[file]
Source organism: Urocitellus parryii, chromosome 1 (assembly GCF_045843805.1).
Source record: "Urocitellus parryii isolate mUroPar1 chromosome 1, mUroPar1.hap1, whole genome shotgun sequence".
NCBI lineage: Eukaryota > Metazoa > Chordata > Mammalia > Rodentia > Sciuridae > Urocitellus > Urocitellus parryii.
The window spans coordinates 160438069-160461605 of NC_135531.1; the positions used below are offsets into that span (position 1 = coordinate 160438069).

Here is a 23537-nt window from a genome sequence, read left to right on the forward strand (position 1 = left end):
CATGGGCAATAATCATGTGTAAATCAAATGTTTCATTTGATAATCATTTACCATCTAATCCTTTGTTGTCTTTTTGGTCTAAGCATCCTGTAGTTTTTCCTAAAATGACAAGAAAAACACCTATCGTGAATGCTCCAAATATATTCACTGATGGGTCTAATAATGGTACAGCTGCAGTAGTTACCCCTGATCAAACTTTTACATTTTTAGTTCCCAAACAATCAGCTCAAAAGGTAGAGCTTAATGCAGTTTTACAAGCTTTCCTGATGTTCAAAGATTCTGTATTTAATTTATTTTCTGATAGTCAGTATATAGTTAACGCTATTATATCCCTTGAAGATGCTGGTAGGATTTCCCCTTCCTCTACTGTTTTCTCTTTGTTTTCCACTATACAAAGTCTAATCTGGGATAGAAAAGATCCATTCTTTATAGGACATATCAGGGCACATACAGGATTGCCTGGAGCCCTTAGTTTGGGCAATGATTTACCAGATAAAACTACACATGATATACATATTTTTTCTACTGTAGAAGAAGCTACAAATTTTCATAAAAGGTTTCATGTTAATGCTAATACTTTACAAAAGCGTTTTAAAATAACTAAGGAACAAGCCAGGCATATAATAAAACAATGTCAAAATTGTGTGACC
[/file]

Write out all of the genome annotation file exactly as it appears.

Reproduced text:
Source organism: Urocitellus parryii, chromosome 1 (assembly GCF_045843805.1).
Source record: "Urocitellus parryii isolate mUroPar1 chromosome 1, mUroPar1.hap1, whole genome shotgun sequence".
NCBI lineage: Eukaryota > Metazoa > Chordata > Mammalia > Rodentia > Sciuridae > Urocitellus > Urocitellus parryii.
The window spans coordinates 160438069-160461605 of NC_135531.1; the positions used below are offsets into that span (position 1 = coordinate 160438069).

Here is a 23537-nt window from a genome sequence, read left to right on the forward strand (position 1 = left end):
CATGGGCAATAATCATGTGTAAATCAAATGTTTCATTTGATAATCATTTACCATCTAATCCTTTGTTGTCTTTTTGGTCTAAGCATCCTGTAGTTTTTCCTAAAATGACAAGAAAAACACCTATCGTGAATGCTCCAAATATATTCACTGATGGGTCTAATAATGGTACAGCTGCAGTAGTTACCCCTGATCAAACTTTTACATTTTTAGTTCCCAAACAATCAGCTCAAAAGGTAGAGCTTAATGCAGTTTTACAAGCTTTCCTGATGTTCAAAGATTCTGTATTTAATTTATTTTCTGATAGTCAGTATATAGTTAACGCTATTATATCCCTTGAAGATGCTGGTAGGATTTCCCCTTCCTCTACTGTTTTCTCTTTGTTTTCCACTATACAAAGTCTAATCTGGGATAGAAAAGATCCATTCTTTATAGGACATATCAGGGCACATACAGGATTGCCTGGAGCCCTTAGTTTGGGCAATGATTTACCAGATAAAACTACACATGATATACATATTTTTTCTACTGTAGAAGAAGCTACAAATTTTCATAAAAGGTTTCATGTTAATGCTAATACTTTACAAAAGCGTTTTAAAATAACTAAGGAACAAGCCAGGCATATAATAAAACAATGTCAAAATTGTGTGACC